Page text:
That’s a Whopper: Total revenue is a false measure of school funding

WhopperIn making the case against additional funding for public schools, the Oklahoma Council of Public Affairs (OCPA) has recently asserted that “Oklahoma’s per-pupil revenues — – a whopping $12,206 in fiscal year 2013 — – are at record levels.”  The $12,206 figure has been cited in numerous editorials and articles, and was a common talking point among some legislators at last week’s education rally.

In looking at the actual numbers used by OCPA, one sees that they generated their “whopping” $12,206 per-pupil average by considering the lump-sum total of all school revenues, include revenues that have little or no bearing on school operating budgets. Most importantly, the lump-sum total includes all money in school bond funds,  sinking funds, building funds, and municipal levy funds, as well as dedicated taxes, such as the MAPS fund. It also includes money for school lunch programs paid for by students out-of-pocket and through the federal Free- and Reduced-Lunch Program, and all revenues generated locally by fundraising and ticket sales for school activities, such as athletics and band trips.

Under state law, schools are prohibited from using the great bulk of non-General Fund revenues for operating expenses. Sinking funds can be used only for debt service and court ordered judgments against the school district. Bond funds are restricted to bricks and mortar, plus other specific items identified in law such as textbooks, computers, and software. Building funds can be used for a broader range of school expenses, such as utilities, property insurance, and some salary costs, but not to pay teacher salaries.

The figure below shows the allocation of total revenues on a percentage basis for FY 2013:

Source: State Department of Education
Source: State Department of Education

Of total revenues, about two-thirds, or 64.3 percent, goes to the General Fund for school operations. The remaining 35.6 percent is divided between capital outlays and dedicated funds for meals and schools activities. Including these other revenues in a debate about school funding makes about as much sense as throwing in the value of your retirement plan, annuities and home in trying to figure out how much income you have to pay your monthly bills.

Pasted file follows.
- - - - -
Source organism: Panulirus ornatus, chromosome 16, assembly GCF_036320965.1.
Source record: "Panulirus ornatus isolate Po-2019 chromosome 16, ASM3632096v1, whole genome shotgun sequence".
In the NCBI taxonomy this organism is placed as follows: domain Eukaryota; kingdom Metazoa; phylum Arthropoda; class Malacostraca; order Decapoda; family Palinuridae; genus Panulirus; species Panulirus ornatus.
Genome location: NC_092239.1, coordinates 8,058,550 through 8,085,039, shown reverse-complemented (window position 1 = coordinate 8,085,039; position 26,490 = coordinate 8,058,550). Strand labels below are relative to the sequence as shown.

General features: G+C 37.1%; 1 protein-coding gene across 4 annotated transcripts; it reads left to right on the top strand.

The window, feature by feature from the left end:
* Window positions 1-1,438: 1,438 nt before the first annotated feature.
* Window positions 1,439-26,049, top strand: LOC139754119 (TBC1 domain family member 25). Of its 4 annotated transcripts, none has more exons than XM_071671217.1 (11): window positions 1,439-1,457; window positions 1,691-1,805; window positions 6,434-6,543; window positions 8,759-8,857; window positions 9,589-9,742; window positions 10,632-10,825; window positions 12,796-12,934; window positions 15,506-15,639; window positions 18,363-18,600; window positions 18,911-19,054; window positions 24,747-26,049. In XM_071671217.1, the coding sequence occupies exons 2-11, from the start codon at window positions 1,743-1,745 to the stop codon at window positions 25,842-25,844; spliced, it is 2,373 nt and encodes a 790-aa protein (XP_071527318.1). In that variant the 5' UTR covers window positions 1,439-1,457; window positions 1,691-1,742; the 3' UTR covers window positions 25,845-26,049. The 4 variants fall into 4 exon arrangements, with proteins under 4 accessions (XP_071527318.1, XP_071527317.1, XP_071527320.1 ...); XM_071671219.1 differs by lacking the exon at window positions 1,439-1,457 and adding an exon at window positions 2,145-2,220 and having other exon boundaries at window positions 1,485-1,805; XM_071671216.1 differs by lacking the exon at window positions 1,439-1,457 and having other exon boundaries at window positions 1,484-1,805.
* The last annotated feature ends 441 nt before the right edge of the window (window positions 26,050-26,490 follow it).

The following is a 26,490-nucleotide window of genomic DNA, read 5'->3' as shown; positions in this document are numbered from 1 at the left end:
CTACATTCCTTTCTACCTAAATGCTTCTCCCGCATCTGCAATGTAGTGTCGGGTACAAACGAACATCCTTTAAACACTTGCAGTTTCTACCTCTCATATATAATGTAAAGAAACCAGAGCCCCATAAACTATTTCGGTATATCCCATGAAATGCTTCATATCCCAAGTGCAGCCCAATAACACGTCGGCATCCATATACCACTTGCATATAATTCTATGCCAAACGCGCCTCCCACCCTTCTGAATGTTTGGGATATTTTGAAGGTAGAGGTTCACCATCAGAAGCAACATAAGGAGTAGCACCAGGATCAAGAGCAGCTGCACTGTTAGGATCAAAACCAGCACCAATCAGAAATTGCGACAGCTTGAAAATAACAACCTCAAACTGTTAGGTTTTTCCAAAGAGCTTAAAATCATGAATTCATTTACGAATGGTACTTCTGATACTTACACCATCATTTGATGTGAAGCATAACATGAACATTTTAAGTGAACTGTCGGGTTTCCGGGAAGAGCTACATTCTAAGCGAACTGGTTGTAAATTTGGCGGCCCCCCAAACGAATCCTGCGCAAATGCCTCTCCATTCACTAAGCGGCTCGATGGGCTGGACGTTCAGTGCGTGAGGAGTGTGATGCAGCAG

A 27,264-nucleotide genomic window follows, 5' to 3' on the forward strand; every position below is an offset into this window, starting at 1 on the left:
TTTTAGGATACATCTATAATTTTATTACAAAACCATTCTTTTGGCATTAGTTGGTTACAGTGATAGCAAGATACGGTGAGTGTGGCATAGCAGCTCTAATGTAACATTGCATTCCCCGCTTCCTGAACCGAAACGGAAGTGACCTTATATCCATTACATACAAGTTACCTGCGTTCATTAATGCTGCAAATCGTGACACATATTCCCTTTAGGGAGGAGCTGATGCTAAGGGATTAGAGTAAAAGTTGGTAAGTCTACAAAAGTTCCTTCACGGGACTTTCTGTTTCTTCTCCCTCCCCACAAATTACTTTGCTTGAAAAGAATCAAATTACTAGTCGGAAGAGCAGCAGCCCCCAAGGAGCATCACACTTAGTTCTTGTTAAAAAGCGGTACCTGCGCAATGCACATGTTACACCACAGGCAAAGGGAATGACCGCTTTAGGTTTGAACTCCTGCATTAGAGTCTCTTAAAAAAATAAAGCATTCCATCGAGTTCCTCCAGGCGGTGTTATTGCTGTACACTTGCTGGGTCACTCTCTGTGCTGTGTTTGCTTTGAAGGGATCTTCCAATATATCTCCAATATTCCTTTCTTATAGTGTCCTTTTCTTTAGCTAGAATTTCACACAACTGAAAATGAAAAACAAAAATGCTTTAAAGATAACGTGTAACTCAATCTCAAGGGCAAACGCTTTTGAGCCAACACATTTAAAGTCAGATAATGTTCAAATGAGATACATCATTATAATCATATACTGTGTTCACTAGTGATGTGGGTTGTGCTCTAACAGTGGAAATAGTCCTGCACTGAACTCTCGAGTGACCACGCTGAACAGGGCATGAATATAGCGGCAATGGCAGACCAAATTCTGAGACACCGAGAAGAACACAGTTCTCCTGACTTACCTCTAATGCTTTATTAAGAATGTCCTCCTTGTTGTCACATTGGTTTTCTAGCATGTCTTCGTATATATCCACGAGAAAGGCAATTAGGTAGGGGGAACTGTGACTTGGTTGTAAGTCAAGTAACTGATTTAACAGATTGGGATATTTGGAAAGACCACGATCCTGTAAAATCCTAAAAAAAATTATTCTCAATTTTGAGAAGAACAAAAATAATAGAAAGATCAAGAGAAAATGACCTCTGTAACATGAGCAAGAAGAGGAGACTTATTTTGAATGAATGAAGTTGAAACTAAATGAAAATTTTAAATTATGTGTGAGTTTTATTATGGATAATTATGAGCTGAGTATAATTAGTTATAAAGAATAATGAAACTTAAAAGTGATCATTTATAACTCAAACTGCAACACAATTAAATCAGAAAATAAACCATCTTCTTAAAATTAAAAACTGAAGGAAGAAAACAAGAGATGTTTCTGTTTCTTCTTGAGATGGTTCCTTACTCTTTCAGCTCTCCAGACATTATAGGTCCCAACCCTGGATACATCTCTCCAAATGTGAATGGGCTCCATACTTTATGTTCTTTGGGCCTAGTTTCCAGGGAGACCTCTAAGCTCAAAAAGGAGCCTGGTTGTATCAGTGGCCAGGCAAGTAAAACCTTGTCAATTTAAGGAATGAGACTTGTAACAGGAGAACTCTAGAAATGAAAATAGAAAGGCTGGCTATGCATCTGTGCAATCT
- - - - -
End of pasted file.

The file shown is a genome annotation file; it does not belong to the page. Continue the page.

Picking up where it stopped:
General Fund revenues equated to $7,848 per pupil in FY 2013, which is similar to the most reputable sources of state per-pupil expenditures.  According to the U.S. Census Bureau, Oklahoma’s per pupil expenditures were $7,587 in FY 2011, which was 49th in the nation among the 50 states and the District of Columbia, ahead of only Utah and Idaho. The Census Bureau shows Oklahoma’s per pupil expenditures declining by 3.9 percent in 2011, the fourth steepest drop in the nation. More recent data published by the National Education Association, which uses a slightly different methodology than the Census Bureau, reports Oklahoma per pupil expenditures as $8,285 in 2012.

There is certainly room for a healthy discussion about the data used in debates about school funding. In particular, the focus on money appropriated through the state aid formula can obscure other important revenue sources that go into school budgets. However, there is no case to be made for throwing in everything plus the kitchen sink just to manufacture a whopper of a conclusion. 


Former Executive Director David Blatt joined OK Policy in 2008 and served as its Executive Director from 2010 to 2019. He previously served as Director of Public Policy for Community Action Project of Tulsa County and as a budget analyst for the Oklahoma State Senate. He has a Ph.D. in political science from Cornell University and a B.A. from the University of Alberta. David has been selected as Political Scientist of the Year by the Oklahoma Political Science Association, Local Social Justice Champion by the Dan Allen Center for Social Justice, and Public Citizen of the Year by the National Association of Social Workers.

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